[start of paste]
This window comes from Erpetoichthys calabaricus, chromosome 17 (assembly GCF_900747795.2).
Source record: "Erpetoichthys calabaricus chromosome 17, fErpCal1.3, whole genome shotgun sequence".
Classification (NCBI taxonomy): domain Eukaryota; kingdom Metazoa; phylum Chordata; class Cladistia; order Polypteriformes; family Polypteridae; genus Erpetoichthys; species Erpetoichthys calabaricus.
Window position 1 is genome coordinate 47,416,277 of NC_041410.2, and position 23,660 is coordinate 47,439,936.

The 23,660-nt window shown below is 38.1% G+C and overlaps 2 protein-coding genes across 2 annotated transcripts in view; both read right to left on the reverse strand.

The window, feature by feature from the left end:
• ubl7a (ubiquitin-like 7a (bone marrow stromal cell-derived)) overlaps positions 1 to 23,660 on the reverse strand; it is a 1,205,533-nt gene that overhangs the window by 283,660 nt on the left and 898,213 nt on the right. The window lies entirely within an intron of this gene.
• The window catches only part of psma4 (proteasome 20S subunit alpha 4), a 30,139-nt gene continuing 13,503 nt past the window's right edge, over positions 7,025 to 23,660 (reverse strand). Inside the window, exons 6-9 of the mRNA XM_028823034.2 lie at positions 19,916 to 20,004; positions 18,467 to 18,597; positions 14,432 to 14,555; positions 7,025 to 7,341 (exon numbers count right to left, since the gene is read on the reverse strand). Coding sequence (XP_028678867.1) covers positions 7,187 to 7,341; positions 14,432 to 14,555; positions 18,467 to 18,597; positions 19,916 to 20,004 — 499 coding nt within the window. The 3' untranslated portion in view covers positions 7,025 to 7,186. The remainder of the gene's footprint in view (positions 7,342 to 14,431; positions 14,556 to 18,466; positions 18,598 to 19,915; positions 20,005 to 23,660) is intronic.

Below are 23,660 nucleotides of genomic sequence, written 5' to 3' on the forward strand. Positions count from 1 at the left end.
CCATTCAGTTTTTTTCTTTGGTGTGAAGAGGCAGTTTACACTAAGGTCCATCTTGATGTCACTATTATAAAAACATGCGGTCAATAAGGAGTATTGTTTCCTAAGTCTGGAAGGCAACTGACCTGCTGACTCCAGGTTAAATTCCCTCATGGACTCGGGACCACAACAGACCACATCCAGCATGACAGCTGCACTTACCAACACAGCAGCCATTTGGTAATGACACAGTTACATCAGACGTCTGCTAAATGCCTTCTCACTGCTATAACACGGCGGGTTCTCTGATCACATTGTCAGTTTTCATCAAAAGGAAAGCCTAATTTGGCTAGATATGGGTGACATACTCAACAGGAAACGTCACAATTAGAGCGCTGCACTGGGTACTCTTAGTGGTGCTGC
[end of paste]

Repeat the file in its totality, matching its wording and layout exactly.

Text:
This window comes from Erpetoichthys calabaricus, chromosome 17 (assembly GCF_900747795.2).
Source record: "Erpetoichthys calabaricus chromosome 17, fErpCal1.3, whole genome shotgun sequence".
Classification (NCBI taxonomy): domain Eukaryota; kingdom Metazoa; phylum Chordata; class Cladistia; order Polypteriformes; family Polypteridae; genus Erpetoichthys; species Erpetoichthys calabaricus.
Window position 1 is genome coordinate 47,416,277 of NC_041410.2, and position 23,660 is coordinate 47,439,936.

The 23,660-nt window shown below is 38.1% G+C and overlaps 2 protein-coding genes across 2 annotated transcripts in view; both read right to left on the reverse strand.

The window, feature by feature from the left end:
• ubl7a (ubiquitin-like 7a (bone marrow stromal cell-derived)) overlaps positions 1 to 23,660 on the reverse strand; it is a 1,205,533-nt gene that overhangs the window by 283,660 nt on the left and 898,213 nt on the right. The window lies entirely within an intron of this gene.
• The window catches only part of psma4 (proteasome 20S subunit alpha 4), a 30,139-nt gene continuing 13,503 nt past the window's right edge, over positions 7,025 to 23,660 (reverse strand). Inside the window, exons 6-9 of the mRNA XM_028823034.2 lie at positions 19,916 to 20,004; positions 18,467 to 18,597; positions 14,432 to 14,555; positions 7,025 to 7,341 (exon numbers count right to left, since the gene is read on the reverse strand). Coding sequence (XP_028678867.1) covers positions 7,187 to 7,341; positions 14,432 to 14,555; positions 18,467 to 18,597; positions 19,916 to 20,004 — 499 coding nt within the window. The 3' untranslated portion in view covers positions 7,025 to 7,186. The remainder of the gene's footprint in view (positions 7,342 to 14,431; positions 14,556 to 18,466; positions 18,598 to 19,915; positions 20,005 to 23,660) is intronic.

Below are 23,660 nucleotides of genomic sequence, written 5' to 3' on the forward strand. Positions count from 1 at the left end.
CCATTCAGTTTTTTTCTTTGGTGTGAAGAGGCAGTTTACACTAAGGTCCATCTTGATGTCACTATTATAAAAACATGCGGTCAATAAGGAGTATTGTTTCCTAAGTCTGGAAGGCAACTGACCTGCTGACTCCAGGTTAAATTCCCTCATGGACTCGGGACCACAACAGACCACATCCAGCATGACAGCTGCACTTACCAACACAGCAGCCATTTGGTAATGACACAGTTACATCAGACGTCTGCTAAATGCCTTCTCACTGCTATAACACGGCGGGTTCTCTGATCACATTGTCAGTTTTCATCAAAAGGAAAGCCTAATTTGGCTAGATATGGGTGACATACTCAACAGGAAACGTCACAATTAGAGCGCTGCACTGGGTACTCTTAGTGGTGCTGC